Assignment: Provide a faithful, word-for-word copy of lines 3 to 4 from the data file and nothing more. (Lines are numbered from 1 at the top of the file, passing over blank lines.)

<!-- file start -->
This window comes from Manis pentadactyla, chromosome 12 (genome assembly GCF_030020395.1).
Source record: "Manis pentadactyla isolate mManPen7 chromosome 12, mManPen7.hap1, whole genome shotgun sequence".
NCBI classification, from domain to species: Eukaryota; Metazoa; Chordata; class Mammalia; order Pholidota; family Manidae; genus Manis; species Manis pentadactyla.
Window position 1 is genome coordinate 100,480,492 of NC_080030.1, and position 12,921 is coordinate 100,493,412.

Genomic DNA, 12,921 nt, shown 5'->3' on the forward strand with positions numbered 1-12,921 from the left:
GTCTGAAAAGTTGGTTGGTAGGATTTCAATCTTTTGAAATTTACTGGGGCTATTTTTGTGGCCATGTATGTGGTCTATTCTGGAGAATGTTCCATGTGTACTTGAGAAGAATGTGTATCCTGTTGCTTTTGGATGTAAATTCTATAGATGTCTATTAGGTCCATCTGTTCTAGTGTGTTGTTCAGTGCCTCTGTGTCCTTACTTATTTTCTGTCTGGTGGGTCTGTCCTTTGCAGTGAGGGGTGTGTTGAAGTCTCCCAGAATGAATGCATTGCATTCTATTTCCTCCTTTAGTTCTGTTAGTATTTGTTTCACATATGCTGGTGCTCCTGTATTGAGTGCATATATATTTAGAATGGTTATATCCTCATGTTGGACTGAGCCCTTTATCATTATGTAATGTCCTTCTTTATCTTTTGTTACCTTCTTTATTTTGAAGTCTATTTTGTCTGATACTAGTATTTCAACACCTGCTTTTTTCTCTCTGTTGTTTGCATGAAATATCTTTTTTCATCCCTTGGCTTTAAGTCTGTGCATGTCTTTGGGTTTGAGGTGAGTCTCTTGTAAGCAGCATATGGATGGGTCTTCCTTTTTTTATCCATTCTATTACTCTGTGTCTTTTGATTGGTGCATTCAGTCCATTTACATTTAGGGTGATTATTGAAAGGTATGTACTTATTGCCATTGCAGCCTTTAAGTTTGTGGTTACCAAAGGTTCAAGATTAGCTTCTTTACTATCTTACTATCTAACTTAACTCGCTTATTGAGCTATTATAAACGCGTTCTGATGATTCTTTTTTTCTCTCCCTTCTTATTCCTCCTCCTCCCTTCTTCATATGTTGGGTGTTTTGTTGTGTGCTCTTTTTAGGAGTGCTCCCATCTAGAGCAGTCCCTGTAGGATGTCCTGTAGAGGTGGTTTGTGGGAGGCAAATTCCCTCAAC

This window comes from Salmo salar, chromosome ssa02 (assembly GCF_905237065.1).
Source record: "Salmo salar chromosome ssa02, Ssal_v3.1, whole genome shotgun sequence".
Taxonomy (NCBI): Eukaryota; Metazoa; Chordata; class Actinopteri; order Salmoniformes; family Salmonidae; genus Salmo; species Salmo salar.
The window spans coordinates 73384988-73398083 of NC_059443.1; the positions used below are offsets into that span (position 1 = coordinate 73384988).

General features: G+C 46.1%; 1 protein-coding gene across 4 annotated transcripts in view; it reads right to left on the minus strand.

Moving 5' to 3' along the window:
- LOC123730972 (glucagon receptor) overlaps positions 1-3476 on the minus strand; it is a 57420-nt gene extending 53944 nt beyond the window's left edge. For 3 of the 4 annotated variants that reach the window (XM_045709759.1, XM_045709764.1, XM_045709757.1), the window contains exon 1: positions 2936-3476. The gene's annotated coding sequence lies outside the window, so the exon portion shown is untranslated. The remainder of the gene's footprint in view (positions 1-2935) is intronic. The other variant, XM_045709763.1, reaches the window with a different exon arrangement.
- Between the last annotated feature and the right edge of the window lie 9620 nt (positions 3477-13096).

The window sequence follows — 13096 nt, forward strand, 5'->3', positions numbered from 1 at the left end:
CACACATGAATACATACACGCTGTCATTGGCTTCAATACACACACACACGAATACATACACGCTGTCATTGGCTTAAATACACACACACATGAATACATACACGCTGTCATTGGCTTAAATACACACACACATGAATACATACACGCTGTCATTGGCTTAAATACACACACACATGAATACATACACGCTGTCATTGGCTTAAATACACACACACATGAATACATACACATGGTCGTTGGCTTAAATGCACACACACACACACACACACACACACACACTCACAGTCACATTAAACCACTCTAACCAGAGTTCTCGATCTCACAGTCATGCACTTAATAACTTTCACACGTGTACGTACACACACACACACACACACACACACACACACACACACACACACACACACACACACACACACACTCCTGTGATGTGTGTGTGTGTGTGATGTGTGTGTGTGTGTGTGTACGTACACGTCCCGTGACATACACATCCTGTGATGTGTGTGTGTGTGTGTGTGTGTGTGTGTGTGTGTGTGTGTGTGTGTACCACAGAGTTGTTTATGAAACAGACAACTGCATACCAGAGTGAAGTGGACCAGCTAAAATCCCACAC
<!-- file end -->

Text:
NCBI classification, from domain to species: Eukaryota; Metazoa; Chordata; class Mammalia; order Pholidota; family Manidae; genus Manis; species Manis pentadactyla.
Window position 1 is genome coordinate 100,480,492 of NC_080030.1, and position 12,921 is coordinate 100,493,412.